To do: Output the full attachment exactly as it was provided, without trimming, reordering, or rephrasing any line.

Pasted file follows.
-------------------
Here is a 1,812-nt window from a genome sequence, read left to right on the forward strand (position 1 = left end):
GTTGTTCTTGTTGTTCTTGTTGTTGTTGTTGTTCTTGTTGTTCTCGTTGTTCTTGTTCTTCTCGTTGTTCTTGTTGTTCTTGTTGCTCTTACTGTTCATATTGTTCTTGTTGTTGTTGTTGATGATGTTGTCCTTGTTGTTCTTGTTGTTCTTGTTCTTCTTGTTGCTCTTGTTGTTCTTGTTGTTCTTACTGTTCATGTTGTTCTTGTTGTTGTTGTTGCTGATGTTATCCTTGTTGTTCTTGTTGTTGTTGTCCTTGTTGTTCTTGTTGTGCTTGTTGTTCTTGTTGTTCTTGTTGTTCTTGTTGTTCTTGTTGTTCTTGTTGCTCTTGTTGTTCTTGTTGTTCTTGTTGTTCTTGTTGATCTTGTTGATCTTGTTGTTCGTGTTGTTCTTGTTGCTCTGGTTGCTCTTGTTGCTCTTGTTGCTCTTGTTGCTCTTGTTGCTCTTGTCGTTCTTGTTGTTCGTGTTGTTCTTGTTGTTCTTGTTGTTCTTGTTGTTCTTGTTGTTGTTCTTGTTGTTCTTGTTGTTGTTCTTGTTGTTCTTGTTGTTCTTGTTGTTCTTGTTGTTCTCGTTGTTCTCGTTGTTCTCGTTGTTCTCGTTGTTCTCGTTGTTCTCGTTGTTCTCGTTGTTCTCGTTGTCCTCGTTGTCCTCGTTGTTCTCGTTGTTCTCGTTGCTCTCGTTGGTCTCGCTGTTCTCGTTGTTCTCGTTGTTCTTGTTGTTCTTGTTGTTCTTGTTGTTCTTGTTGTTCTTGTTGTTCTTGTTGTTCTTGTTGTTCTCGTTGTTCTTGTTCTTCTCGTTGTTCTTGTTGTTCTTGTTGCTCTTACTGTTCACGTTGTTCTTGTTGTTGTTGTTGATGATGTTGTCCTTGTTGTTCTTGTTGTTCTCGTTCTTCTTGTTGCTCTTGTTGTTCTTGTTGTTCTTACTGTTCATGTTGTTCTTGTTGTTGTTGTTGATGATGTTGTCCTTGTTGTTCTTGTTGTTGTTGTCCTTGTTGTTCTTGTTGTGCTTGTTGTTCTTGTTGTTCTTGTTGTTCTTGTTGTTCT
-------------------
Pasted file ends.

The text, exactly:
Here is a 1,812-nt window from a genome sequence, read left to right on the forward strand (position 1 = left end):
GTTGTTCTTGTTGTTCTTGTTGTTGTTGTTGTTCTTGTTGTTCTCGTTGTTCTTGTTCTTCTCGTTGTTCTTGTTGTTCTTGTTGCTCTTACTGTTCATATTGTTCTTGTTGTTGTTGTTGATGATGTTGTCCTTGTTGTTCTTGTTGTTCTTGTTCTTCTTGTTGCTCTTGTTGTTCTTGTTGTTCTTACTGTTCATGTTGTTCTTGTTGTTGTTGTTGCTGATGTTATCCTTGTTGTTCTTGTTGTTGTTGTCCTTGTTGTTCTTGTTGTGCTTGTTGTTCTTGTTGTTCTTGTTGTTCTTGTTGTTCTTGTTGTTCTTGTTGCTCTTGTTGTTCTTGTTGTTCTTGTTGTTCTTGTTGATCTTGTTGATCTTGTTGTTCGTGTTGTTCTTGTTGCTCTGGTTGCTCTTGTTGCTCTTGTTGCTCTTGTTGCTCTTGTTGCTCTTGTCGTTCTTGTTGTTCGTGTTGTTCTTGTTGTTCTTGTTGTTCTTGTTGTTCTTGTTGTTGTTCTTGTTGTTCTTGTTGTTGTTCTTGTTGTTCTTGTTGTTCTTGTTGTTCTTGTTGTTCTCGTTGTTCTCGTTGTTCTCGTTGTTCTCGTTGTTCTCGTTGTTCTCGTTGTTCTCGTTGTTCTCGTTGTCCTCGTTGTCCTCGTTGTTCTCGTTGTTCTCGTTGCTCTCGTTGGTCTCGCTGTTCTCGTTGTTCTCGTTGTTCTTGTTGTTCTTGTTGTTCTTGTTGTTCTTGTTGTTCTTGTTGTTCTTGTTGTTCTTGTTGTTCTCGTTGTTCTTGTTCTTCTCGTTGTTCTTGTTGTTCTTGTTGCTCTTACTGTTCACGTTGTTCTTGTTGTTGTTGTTGATGATGTTGTCCTTGTTGTTCTTGTTGTTCTCGTTCTTCTTGTTGCTCTTGTTGTTCTTGTTGTTCTTACTGTTCATGTTGTTCTTGTTGTTGTTGTTGATGATGTTGTCCTTGTTGTTCTTGTTGTTGTTGTCCTTGTTGTTCTTGTTGTGCTTGTTGTTCTTGTTGTTCTTGTTGTTCTTGTTGTTCT